"Of course, it is never God’s desire (one sense of “God’s plan”—His moral will) that evil things happen, yet man’s rebellion against God has resulted in a world that is broken.

Now God purposes to take the bad and use it for good (the second sense of “God’s plan”—His sovereign will)”

We must trust in God’s good plan, but we are not to be idle ourselves.

5- God wants us to be wise

God wants us to be wise in the circumstances in which we find ourselves.  In Jeremiah 29, that was to not only survive in exile, but to thrive.  Not only to live for the welfare and benefit of themselves but for the welfare and benefit of the whole city in which they found themselves exiled (and these are not godly cities).  This was because if the cities prospered, it benefited God’s people also.

But seek the welfare of the city where I have sent you into exile, and pray to the LORD on its behalf, for in its welfare you will find your welfare.   Jeremiah 29:7

We, too, need to not only look to our own welfare, but the welfare of our communities and country. How do we do that?

6- God doesn’t want us to panic

For this reason I remind you to fan into flame the gift of God, which is in you through the laying on of my hands, for God gave us a spirit not of fear but of power and love and self-control.  II Timothy 1:6

We have the all powerful God, who is good and loves us, on our side.  Who, or what, do we need to fear?  In the immortal words of Douglas Adams,

“Don’t Panic.”

Then what do we do?

7- God wants us to take practical steps

Taking wise precautions is not panicking.  There is nothing inconsistent between washing your hands and practicing social distancing and putting your full faith and trust in God.

Nehemiah is a great book which chronicles the author’s journey to help lead the rebuilding of Jerusalem.  There are many great lessons to glean in this narrative, but one of my favorites is found in Nehemiah 4:9.  Nehemiah has organized the people and supplies to rebuild the wall around the city, much to the consternation of the local bad guy neighbors.  The city wouldn’t be easy pickins’ if they finished the wall.  So they had plans to disrupt the building, which Nehemiah heard about.  What did they do?  Did they pray and trust that God would protect them?  Did they set guards and take every practical precaution to prevent these raids?  The answer is yes.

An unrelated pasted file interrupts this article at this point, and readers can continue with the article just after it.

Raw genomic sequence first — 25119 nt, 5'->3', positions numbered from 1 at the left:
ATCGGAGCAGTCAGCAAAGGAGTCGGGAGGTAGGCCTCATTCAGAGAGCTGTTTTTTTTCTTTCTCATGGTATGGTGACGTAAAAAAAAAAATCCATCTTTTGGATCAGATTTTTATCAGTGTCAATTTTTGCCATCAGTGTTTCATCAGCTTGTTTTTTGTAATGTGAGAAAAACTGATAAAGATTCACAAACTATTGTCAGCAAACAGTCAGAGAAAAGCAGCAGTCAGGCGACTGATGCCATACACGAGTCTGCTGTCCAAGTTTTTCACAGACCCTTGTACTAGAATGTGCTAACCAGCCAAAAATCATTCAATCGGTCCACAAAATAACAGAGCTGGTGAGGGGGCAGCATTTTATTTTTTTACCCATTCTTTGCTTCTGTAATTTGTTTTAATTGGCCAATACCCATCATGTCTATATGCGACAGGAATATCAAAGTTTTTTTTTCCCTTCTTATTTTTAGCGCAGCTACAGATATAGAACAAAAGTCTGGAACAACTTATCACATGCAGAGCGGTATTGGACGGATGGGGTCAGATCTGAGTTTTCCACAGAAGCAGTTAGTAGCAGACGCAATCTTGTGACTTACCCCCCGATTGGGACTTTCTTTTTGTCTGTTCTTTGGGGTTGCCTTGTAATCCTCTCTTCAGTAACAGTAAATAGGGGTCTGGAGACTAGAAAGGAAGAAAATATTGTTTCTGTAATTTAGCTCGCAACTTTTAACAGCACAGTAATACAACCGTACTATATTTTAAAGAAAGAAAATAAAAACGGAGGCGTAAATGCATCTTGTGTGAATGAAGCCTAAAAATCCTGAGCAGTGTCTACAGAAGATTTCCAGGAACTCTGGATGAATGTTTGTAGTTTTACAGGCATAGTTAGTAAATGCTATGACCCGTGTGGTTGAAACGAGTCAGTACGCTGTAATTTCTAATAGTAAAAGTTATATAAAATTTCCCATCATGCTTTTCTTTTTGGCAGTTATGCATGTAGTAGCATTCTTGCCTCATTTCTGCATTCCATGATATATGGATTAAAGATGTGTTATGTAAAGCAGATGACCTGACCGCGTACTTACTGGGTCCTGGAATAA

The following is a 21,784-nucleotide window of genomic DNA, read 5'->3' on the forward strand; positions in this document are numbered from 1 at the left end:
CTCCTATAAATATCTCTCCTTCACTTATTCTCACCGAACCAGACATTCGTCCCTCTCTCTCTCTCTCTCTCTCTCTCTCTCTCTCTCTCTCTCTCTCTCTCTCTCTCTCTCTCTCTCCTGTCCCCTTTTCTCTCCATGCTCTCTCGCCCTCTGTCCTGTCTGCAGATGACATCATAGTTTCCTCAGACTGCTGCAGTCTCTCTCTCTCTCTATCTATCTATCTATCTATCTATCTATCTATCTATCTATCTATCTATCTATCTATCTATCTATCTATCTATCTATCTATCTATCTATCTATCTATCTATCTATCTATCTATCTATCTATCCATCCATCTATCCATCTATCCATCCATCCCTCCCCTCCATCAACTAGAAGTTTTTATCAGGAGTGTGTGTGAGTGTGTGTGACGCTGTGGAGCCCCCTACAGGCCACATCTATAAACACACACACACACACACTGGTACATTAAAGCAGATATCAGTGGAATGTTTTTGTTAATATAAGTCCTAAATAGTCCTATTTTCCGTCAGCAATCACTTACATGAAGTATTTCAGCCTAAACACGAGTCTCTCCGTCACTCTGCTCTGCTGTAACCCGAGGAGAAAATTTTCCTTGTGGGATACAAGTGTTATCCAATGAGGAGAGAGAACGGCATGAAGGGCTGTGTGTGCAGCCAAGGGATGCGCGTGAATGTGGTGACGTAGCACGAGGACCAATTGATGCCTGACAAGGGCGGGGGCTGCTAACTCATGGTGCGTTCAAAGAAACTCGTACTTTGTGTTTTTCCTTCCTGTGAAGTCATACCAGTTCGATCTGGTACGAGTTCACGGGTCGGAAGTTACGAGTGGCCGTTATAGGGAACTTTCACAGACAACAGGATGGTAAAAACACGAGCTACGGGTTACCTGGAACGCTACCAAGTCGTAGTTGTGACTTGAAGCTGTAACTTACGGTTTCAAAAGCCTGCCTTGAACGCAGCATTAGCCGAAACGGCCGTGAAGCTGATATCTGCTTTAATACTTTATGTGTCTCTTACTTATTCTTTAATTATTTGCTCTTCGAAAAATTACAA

And we prayed to our God and set a guard as a protection against them day and night.  Nehemiah 4:9

They did both.  God wants us to pray in this time of pandemic, but also to take some practical steps to keep ourselves safe.  But that’s not all.

8- God wants us to think beyond ourselves

Some might say that the Bible says not to neglect meeting so we are going to continue to meet as a church because God is bigger than this virus.  But our church, and most others,  has stopped meeting together.  Not out of fear, but out of love for our neighbors.  Our pastor put it this way.

Though we enjoy extensive Christian liberty, Paul reminds us that our liberty is regulated.  A repeated principle in that regulation is “love your neighbor.”  For example, Galatians 5:13 says, “You were called to freedom, brothers.  Only do not use your freedom as an opportunity for the flesh, but through love serve one another.  For the whole law is fulfilled in one word:  ‘You shall love your neighbor as yourself.’”  Our Lord’s demand that we love one another puts limits on freedom.  In 1 Cor. 10:23 the Scripture says, “All things are lawful, but not all things are helpful.  All things are lawful, but not all things build up.  Let no one seek his own good, but the good of his neighbor.”  Although it might technically be lawful for us to gather given the government’s current “recommendations for gatherings”, it is not necessarily helpful or the best way to seek the good of our neighbors.

By not meeting, we hope to be a witness that we love, and have the best intentions for, our community and in that way share the Hope we have in Jesus Christ.  Which leads to my final thought.

9- God wants us to share our Hope with others.

Matthew 28:19-20 is called the great commission.  

Go therefore and make disciples of all nations, baptizing them in the name of the Father and of the Son and of the Holy Spirit, teaching them to observe all that I have commanded you. And behold, I am with you always, to the end of the age.”   Matthew 28:19-20

It’s echoed elsewhere, such as Mark 16:15 and Acts 1:8.  It’s a big one for us missionaries, but it’s really a big one for us all.  A future blog will do an in-depth word study of the 4 verbs used in the passage but here’s a spoiler.  The verb “Go” doesn’t necessarily mean to go to another place to make disciples.  It has the idea of: Get going, what are you waiting for, there’s discipling to be done, go…now.  

There is work to be done.  We are wherever God has put us, in whatever circumstance we find ourselves, to disciple others.  To tell them about the Hope and Good News of Jesus Christ.  To show them that Hope and Good News through our actions.  To love our neighbors as ourselves.  To save them not only from a potentially deadly virus but from the terminal results of sin.

As you see those buzzwords we started with, remember this.  

As a pandemic, this virus has spread across the globe, but it hasn’t reached anywhere where God isn’t already there.  

As unprecedented as this virus is, God’s isn’t.  His Love, grace, mercy, justice, truth, plan, victory, etc has been seen and documented countless times throughout the ages.  

As rapidly changing as the news is about this virus, God never changes.  He is still the same God yesterday, today and tomorrow.  

And He is Good.